What the US could learn from Ghana

It turns out that the US has much to learn from the rest of the world, in part how to play the beautiful game.

The African Cup of Nations is in full swing, taking over Ghana, where it is being hosted. I should know - two of Arsenal's best players are out of action for six weeks while they play for their country, the Ivory Coast.

What is beautiful in this tournament - besides the fact that it's the divinely inspired sport, soccer/football - is how the African nations treat nationalism. As the Christian Science Monitor writes:

...Ghanaians exude gratitude rather than arrogance. They all want God to shine upon the team, naturally, but there's no suggestion that He ought to do so. I even heard one television reporter urge viewers to pray for all of the African nations, lest anyone get left out....

The difference is that Americans actually believe they deserve it. The US was founded by people who imagined that God had assigned them a special destiny; they would be a city on the hill, lighting the way for everybody else.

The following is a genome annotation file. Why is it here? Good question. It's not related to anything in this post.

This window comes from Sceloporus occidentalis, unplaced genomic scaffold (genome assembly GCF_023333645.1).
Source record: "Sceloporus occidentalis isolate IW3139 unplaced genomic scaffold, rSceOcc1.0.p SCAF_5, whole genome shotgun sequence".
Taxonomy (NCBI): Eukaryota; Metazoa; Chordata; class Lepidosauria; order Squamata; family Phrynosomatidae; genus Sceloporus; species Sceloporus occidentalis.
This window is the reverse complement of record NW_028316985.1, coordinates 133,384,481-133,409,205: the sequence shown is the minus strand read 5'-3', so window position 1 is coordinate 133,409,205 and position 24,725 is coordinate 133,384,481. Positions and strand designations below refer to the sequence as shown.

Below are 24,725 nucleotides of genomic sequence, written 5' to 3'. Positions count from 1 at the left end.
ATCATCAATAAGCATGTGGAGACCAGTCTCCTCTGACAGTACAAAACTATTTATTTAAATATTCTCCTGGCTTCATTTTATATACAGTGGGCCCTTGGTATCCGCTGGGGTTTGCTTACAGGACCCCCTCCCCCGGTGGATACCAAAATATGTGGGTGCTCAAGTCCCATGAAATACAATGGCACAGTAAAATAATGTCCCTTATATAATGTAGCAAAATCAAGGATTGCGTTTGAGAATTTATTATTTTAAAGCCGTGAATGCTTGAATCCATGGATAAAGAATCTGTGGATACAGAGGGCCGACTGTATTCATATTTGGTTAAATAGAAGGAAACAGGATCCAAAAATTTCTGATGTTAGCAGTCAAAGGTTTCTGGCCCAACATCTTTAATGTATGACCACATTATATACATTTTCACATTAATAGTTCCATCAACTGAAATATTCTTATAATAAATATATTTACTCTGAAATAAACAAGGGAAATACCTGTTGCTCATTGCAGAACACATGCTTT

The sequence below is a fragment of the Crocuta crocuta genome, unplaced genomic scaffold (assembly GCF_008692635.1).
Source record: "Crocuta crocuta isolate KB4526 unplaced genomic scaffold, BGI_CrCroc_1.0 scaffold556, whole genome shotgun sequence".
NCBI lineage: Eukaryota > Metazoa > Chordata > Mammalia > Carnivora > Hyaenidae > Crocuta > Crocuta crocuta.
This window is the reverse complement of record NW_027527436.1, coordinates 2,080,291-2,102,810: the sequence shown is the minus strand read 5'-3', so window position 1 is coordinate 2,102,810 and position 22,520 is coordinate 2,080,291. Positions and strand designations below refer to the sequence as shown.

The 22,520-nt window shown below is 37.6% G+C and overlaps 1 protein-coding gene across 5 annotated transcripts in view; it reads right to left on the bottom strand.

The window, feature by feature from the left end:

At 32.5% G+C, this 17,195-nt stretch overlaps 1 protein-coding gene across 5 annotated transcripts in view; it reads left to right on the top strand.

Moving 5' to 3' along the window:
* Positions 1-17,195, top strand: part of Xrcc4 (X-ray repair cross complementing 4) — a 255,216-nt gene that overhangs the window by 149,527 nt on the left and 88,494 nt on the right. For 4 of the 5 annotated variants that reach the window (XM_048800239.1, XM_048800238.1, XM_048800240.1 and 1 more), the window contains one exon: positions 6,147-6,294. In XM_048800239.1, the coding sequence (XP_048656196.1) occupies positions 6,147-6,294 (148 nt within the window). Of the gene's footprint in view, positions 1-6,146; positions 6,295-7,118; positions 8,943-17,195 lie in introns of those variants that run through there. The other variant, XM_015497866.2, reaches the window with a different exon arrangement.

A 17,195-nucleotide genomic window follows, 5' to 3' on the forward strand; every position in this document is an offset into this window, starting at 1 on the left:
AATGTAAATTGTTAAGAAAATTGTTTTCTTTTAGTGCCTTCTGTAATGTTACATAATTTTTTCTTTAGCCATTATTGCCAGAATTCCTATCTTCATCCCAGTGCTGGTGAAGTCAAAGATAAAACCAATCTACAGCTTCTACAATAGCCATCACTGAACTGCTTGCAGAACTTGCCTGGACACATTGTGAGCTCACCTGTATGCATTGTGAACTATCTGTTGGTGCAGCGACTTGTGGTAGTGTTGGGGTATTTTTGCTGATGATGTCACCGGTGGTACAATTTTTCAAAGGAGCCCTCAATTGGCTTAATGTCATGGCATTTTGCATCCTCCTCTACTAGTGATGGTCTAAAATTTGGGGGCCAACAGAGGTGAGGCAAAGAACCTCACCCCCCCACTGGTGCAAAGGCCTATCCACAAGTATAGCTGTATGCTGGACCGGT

The African nations, in other words, tend to be patriotic. Here in the US we often veer into nationalism. The chest-thumping arrogance of America will be on display in the "Super"bowl. The crass materialism. Very Vegas.

Meanwhile, Africa continues to demonstrate how to truly compete in sport. With dignity. With insane skill (ever seen Michael Essien or Samuel Eto'o play???). With patriotism, not overbearing national pride.

The beautiful game...played beautifully.

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About the author

    Matt Asay is chief operating officer at Canonical, the company behind the Ubuntu Linux operating system. Prior to Canonical, Matt was general manager of the Americas division and vice president of business development at Alfresco, an open-source applications company. Matt brings a decade of in-the-trenches open-source business and legal experience to The Open Road, with an emphasis on emerging open-source business strategies and opportunities. He is a member of the CNET Blog Network and is not an employee of CNET. You can follow Matt on Twitter @mjasay.

     

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